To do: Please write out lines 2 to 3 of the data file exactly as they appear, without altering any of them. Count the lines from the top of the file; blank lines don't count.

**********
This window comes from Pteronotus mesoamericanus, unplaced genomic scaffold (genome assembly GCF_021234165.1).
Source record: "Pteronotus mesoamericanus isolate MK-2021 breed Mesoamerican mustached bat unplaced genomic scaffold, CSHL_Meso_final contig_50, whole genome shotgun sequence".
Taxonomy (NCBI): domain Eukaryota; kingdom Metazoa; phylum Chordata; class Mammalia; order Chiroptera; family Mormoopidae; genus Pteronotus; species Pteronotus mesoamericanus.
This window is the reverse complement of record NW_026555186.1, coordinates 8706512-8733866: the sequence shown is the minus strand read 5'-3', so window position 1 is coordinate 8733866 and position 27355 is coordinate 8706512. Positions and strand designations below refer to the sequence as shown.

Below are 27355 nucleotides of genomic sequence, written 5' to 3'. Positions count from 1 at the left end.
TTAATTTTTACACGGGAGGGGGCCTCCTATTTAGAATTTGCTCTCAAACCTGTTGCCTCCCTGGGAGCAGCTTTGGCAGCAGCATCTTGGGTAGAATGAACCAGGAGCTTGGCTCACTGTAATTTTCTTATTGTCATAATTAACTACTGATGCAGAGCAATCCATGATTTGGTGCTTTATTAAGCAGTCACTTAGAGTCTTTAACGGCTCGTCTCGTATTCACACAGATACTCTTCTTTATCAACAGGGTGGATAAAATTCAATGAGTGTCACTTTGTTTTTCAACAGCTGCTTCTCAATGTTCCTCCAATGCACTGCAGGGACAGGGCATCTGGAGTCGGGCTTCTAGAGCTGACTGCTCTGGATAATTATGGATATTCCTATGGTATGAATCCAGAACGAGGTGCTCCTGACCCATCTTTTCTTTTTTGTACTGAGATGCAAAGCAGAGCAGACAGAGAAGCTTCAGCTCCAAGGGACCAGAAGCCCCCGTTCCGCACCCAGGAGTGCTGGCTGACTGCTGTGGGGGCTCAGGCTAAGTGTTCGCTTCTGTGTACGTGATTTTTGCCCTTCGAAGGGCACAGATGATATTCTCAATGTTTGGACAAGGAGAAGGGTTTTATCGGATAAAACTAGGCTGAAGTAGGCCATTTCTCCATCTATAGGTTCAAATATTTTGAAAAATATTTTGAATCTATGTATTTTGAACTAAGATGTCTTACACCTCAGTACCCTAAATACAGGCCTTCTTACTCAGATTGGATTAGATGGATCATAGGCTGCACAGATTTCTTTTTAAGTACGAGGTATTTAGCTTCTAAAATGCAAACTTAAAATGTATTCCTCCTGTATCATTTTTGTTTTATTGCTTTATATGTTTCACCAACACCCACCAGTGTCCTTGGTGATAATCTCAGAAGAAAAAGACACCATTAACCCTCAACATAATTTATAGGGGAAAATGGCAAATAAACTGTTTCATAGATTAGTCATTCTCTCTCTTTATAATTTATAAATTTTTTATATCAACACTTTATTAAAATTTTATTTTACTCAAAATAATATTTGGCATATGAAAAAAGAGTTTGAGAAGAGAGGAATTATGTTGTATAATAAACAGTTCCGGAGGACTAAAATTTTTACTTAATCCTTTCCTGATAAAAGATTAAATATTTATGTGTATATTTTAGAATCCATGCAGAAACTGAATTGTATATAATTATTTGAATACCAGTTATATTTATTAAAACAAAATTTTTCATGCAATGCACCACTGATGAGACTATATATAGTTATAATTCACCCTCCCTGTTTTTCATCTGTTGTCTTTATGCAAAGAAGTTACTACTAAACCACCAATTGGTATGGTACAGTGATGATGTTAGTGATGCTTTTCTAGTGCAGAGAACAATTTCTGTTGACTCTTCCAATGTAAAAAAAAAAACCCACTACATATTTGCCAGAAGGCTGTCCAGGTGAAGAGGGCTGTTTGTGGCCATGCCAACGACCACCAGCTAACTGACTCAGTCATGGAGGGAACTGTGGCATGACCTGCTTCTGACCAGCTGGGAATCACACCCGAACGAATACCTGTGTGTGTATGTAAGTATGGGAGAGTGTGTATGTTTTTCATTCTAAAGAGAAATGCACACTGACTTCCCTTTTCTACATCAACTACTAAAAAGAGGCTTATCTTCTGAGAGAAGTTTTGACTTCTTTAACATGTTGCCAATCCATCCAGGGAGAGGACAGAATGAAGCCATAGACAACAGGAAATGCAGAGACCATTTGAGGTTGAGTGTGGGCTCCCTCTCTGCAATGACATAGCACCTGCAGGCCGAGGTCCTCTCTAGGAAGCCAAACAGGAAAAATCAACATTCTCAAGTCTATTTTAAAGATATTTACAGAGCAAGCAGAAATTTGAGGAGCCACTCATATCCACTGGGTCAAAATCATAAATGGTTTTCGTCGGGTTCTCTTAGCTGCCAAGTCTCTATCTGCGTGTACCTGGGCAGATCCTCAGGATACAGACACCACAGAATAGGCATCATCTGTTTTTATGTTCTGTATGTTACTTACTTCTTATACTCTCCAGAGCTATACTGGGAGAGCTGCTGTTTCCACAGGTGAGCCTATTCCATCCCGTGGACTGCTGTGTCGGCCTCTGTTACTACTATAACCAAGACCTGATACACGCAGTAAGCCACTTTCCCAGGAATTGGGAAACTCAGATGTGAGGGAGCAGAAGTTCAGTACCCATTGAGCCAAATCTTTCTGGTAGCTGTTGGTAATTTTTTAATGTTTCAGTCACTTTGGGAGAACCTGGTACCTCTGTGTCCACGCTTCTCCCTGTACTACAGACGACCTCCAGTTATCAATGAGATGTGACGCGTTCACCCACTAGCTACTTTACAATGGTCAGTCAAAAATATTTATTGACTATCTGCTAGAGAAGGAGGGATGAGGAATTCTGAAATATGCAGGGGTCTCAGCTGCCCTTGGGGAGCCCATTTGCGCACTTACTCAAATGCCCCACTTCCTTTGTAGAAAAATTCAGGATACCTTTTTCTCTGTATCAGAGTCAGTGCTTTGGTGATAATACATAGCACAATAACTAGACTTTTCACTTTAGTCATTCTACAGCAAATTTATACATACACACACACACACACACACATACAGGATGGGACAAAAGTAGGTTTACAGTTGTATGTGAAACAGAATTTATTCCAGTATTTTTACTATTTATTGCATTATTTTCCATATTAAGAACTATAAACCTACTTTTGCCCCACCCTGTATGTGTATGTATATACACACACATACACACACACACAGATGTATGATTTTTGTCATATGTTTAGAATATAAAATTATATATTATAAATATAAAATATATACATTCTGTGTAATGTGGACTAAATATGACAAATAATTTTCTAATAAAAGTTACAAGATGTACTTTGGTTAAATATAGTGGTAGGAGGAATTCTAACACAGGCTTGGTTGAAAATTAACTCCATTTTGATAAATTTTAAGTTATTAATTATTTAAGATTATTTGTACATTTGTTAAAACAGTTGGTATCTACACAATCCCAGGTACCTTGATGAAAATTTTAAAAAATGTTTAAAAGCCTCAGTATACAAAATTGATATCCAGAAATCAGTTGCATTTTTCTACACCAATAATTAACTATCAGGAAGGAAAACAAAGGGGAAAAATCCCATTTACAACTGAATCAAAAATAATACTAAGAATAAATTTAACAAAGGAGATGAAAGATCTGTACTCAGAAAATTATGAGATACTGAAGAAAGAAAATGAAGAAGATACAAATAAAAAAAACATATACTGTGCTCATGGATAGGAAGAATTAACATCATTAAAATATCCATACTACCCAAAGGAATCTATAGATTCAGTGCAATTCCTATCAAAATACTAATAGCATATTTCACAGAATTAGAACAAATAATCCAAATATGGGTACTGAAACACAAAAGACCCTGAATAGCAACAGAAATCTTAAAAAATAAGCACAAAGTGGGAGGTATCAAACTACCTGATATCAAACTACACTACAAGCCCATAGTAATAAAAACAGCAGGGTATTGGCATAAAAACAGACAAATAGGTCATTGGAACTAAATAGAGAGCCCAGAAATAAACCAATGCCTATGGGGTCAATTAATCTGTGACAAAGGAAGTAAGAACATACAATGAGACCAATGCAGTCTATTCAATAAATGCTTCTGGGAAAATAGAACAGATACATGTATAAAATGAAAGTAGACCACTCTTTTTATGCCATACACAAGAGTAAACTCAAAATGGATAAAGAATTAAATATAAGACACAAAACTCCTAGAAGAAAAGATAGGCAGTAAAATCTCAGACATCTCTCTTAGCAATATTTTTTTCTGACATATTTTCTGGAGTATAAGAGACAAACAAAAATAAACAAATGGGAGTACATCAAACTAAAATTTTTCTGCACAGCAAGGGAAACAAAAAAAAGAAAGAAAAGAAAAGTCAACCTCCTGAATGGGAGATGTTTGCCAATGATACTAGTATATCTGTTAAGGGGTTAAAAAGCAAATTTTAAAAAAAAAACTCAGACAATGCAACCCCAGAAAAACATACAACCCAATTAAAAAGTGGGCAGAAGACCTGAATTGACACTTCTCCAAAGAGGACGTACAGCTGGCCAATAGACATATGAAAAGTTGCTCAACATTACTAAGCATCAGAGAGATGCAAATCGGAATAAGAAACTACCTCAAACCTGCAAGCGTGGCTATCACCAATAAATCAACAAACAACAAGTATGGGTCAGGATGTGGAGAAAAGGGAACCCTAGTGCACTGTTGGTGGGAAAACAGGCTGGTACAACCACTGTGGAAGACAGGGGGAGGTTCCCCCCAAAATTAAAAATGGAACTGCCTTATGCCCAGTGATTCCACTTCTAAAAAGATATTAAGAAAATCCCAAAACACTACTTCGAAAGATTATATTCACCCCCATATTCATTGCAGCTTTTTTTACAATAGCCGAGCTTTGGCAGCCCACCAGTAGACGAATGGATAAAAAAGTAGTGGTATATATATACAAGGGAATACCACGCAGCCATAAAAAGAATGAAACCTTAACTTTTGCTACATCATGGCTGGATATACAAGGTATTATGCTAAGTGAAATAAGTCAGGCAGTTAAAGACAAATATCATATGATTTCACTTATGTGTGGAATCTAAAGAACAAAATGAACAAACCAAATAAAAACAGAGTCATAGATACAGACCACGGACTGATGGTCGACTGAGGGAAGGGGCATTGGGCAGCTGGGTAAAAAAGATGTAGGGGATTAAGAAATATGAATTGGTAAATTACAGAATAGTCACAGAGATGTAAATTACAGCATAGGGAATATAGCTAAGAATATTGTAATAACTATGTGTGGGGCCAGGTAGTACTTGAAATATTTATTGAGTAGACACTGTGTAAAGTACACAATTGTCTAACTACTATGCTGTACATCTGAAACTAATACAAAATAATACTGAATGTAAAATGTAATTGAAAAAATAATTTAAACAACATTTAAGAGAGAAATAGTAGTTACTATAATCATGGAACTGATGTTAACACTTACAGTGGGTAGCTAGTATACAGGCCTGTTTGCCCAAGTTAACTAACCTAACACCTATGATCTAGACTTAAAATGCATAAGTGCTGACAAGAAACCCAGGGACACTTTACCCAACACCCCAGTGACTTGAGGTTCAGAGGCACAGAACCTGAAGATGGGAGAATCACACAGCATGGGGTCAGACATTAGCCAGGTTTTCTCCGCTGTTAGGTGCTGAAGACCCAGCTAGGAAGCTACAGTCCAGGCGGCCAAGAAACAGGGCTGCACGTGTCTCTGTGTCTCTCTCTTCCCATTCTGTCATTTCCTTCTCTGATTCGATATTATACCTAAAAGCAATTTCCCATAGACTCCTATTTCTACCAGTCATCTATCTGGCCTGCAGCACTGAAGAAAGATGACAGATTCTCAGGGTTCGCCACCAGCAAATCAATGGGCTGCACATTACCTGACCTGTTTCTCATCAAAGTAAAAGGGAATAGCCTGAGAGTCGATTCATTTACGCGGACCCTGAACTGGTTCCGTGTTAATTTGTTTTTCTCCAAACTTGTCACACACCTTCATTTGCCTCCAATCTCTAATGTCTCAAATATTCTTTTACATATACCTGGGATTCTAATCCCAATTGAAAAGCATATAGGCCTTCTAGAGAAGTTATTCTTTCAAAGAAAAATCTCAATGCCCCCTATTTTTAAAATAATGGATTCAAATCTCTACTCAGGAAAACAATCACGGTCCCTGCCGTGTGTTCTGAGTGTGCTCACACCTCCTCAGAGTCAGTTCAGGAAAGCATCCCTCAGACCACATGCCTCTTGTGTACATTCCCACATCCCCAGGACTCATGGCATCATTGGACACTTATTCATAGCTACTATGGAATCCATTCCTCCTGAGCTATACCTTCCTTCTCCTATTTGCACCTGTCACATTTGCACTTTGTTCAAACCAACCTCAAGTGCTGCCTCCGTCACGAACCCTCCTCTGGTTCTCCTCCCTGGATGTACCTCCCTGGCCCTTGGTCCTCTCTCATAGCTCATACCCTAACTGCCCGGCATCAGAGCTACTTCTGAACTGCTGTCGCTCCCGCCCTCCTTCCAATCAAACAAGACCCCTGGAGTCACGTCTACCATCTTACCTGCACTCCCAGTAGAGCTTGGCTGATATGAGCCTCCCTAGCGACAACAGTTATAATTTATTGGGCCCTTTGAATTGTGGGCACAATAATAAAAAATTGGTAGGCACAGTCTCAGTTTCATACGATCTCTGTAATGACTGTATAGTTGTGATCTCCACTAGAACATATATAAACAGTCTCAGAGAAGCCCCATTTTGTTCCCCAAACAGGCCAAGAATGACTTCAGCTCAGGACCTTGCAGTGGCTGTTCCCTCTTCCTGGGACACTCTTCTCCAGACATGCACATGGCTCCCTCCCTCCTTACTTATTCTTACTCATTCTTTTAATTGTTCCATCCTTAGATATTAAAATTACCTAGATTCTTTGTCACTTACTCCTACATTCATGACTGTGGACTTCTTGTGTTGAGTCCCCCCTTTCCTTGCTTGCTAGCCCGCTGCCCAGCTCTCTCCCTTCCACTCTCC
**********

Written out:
Source record: "Pteronotus mesoamericanus isolate MK-2021 breed Mesoamerican mustached bat unplaced genomic scaffold, CSHL_Meso_final contig_50, whole genome shotgun sequence".
Taxonomy (NCBI): domain Eukaryota; kingdom Metazoa; phylum Chordata; class Mammalia; order Chiroptera; family Mormoopidae; genus Pteronotus; species Pteronotus mesoamericanus.